You can either do this as a speed competition to see which group can do it fastest or, to give them more practice, as soon as they get an answer, they give their item to the next table and start again.

How do control numbers identify scanning mistakes?

Ask them for any suggestions as to how they thing control numbers can check for errors. Then give them a problem to solve e.g

• Supposing there was an error such as an ‘8’ being read as a ‘3’ – what would happen? Check this out with a real life example.
• Supposing 12 got read as 21 – what would happen?

So what are the black lines above the numbers?

Explain that the numbers are represented by the long black lines above them.  The lines are the same length except for the longer pair at either end and in the middle, which just tell the scanner when to start and stop ‘reading’ the bar code. Each digit from 0-9 is represented by a series of lines of different thicknesses.

There are 95 lines in a standard bar code. Ask why they think all these lines are needed? The answer is because each number has to be converted into binary. If you have worked with binary numbers, you could ask each group to write the numbers 0-9 in binary then add up all the 0’s and 1’s.

Watch the following video on bar codes.

Making a reader and play the game

Each child makes a slot in the middle of a piece of card (does not have to be exact!) about the width of their finger and about a cm in length. This is fiddly so you may have to do it.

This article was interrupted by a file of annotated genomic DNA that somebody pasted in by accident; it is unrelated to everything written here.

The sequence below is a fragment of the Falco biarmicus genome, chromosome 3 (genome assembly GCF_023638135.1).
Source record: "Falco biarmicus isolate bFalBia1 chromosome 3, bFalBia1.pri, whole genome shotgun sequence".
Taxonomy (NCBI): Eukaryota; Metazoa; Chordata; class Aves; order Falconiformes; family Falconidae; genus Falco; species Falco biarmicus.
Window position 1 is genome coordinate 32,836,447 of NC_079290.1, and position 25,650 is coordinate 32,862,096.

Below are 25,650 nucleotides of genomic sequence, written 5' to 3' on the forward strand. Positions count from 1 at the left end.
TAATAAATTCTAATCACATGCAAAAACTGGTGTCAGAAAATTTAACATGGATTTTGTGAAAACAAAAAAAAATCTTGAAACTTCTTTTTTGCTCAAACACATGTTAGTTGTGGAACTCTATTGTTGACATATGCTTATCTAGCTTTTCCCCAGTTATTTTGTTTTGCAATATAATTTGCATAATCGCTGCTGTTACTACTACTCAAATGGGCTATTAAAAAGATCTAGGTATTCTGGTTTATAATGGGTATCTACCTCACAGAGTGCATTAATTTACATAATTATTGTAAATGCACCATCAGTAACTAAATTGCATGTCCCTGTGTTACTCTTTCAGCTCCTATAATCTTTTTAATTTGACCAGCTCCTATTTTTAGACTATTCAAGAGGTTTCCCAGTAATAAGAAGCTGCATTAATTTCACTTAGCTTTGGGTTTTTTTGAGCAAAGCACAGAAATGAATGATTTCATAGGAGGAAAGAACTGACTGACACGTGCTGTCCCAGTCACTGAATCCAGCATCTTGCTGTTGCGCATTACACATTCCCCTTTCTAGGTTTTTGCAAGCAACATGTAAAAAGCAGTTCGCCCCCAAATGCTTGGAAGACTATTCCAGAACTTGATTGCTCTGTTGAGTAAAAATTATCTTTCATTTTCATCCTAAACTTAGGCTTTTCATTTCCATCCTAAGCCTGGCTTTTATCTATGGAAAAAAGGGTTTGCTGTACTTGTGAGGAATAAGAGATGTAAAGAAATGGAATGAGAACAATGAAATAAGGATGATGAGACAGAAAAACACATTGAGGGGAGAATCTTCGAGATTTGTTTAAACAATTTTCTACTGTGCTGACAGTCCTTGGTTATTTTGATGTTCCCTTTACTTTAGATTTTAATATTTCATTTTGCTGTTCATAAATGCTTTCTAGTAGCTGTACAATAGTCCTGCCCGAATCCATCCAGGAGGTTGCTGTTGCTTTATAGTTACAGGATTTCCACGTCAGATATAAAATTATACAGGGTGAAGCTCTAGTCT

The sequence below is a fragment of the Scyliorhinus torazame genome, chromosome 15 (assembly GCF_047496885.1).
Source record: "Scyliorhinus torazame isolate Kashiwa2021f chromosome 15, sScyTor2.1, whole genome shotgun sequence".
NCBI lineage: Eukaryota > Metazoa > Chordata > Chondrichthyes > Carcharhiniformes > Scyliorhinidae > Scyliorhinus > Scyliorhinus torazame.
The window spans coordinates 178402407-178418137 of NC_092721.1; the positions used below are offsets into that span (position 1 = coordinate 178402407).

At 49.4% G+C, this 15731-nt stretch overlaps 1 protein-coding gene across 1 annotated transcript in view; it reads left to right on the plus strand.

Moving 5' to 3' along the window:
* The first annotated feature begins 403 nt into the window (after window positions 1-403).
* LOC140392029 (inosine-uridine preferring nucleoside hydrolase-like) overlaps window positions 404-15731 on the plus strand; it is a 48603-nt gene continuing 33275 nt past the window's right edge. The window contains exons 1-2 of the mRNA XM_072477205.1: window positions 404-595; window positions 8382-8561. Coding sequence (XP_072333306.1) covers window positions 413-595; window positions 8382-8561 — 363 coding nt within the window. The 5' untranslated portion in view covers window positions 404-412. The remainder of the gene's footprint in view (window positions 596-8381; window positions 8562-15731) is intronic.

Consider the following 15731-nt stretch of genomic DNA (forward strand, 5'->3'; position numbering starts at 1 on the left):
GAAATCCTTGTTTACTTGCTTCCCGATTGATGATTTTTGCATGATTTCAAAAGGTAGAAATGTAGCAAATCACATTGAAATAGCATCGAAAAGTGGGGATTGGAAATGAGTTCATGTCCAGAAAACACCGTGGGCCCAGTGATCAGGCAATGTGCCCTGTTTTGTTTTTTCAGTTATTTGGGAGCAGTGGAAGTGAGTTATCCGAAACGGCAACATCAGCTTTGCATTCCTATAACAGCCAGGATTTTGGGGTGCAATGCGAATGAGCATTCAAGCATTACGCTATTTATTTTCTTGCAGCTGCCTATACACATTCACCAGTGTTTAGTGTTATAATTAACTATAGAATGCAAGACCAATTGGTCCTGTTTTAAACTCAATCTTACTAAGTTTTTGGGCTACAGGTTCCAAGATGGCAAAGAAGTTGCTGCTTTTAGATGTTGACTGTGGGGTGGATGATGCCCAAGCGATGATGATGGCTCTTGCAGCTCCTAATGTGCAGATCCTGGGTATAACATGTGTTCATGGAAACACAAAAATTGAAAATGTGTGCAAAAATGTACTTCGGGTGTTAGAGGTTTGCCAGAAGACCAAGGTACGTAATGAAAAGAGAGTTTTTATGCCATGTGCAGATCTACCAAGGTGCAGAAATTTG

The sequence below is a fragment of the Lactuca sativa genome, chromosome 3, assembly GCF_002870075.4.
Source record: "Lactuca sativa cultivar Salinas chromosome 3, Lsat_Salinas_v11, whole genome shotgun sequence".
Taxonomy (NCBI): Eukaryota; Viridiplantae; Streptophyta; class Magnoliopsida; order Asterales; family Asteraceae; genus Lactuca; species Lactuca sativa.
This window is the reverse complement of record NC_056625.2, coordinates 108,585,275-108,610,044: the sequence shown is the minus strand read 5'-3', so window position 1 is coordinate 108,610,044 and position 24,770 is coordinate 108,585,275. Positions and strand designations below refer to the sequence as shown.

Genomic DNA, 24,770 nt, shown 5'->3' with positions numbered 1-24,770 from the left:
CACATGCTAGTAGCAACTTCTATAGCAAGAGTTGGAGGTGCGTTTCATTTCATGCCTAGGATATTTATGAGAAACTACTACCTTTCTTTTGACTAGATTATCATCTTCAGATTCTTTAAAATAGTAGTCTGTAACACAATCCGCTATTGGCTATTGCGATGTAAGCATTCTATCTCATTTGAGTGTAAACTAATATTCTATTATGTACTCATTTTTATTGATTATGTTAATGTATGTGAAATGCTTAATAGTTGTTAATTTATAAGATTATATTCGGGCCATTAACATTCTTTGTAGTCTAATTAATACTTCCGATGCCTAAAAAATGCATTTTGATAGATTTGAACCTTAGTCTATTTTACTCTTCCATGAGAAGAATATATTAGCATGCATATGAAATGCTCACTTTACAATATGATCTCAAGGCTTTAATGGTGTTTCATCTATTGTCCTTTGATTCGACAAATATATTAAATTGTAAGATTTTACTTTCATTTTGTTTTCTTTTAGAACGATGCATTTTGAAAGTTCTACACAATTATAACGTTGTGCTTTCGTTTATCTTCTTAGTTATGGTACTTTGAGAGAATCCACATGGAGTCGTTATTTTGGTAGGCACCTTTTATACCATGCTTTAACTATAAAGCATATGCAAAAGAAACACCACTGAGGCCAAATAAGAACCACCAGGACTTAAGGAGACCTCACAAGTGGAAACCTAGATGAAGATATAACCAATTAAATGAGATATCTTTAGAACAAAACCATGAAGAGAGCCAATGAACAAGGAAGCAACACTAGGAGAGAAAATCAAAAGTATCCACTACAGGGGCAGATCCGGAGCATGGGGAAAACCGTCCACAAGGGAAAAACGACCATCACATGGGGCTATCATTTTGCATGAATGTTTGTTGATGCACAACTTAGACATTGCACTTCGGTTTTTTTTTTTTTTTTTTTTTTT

Get each child to write down the numbers 1-15 in binary, if they can do it. Otherwise give them a chart or use on on-line converter.

Let everyone practice making binary numbers with their fingers. It doesn’t matter which hand you use as long as you start with the finger on the left and keep the back of the hand towards the person making the number and the viewer.  A zero is finger up, a ‘1’ is finger down.  This is great fun to practice and can be a game in itself – as in “what number is this?”.

Then play the game in pairs. Both children sit at a table. One child chooses a binary number and represents that number by placing the right number and position of fingers on the edge of table. (Using the edge of a table makes it easy to keep fingers not in use tucked out of the way.)    They should hide the number of fingers with their other hand or ask their partner to keep their eyes shut.  They then place the card, with the longer side of slot orientated along the length of the finger on the left.  The second child is the bar reader and slowly moves the slot from left to right and works out the number.

Here are our answers to some of the quiz….

• 13 in total.  12 are EANs – European Article Numbers – and one is a control
• Railway trucks – so that people did not have to climb in to look to see what was inside
• Originally barcodes represented data by varying the widths and spacings of parallel lines, and may be referred to as linear or one-dimensional (1D). Later they evolved into rectangles, dots, hexagons and other geometric patterns in two dimensions (2D). Although 2D systems use a variety of symbols, they are generally referred to as barcodes as well.
• Wrigley’s chewing gum
However, there are lots of people who would legitimately answer that some of these are wrong. Everything depends on definitions, interpretations, claims and counterclaims! But this is part of the fun – give the same children the same questions and depending on their sources, there will be a range of answers. This can generate heated discussion and makes the interest board far more interesting. Take the opportunity to talk about searching, reliability of data etc.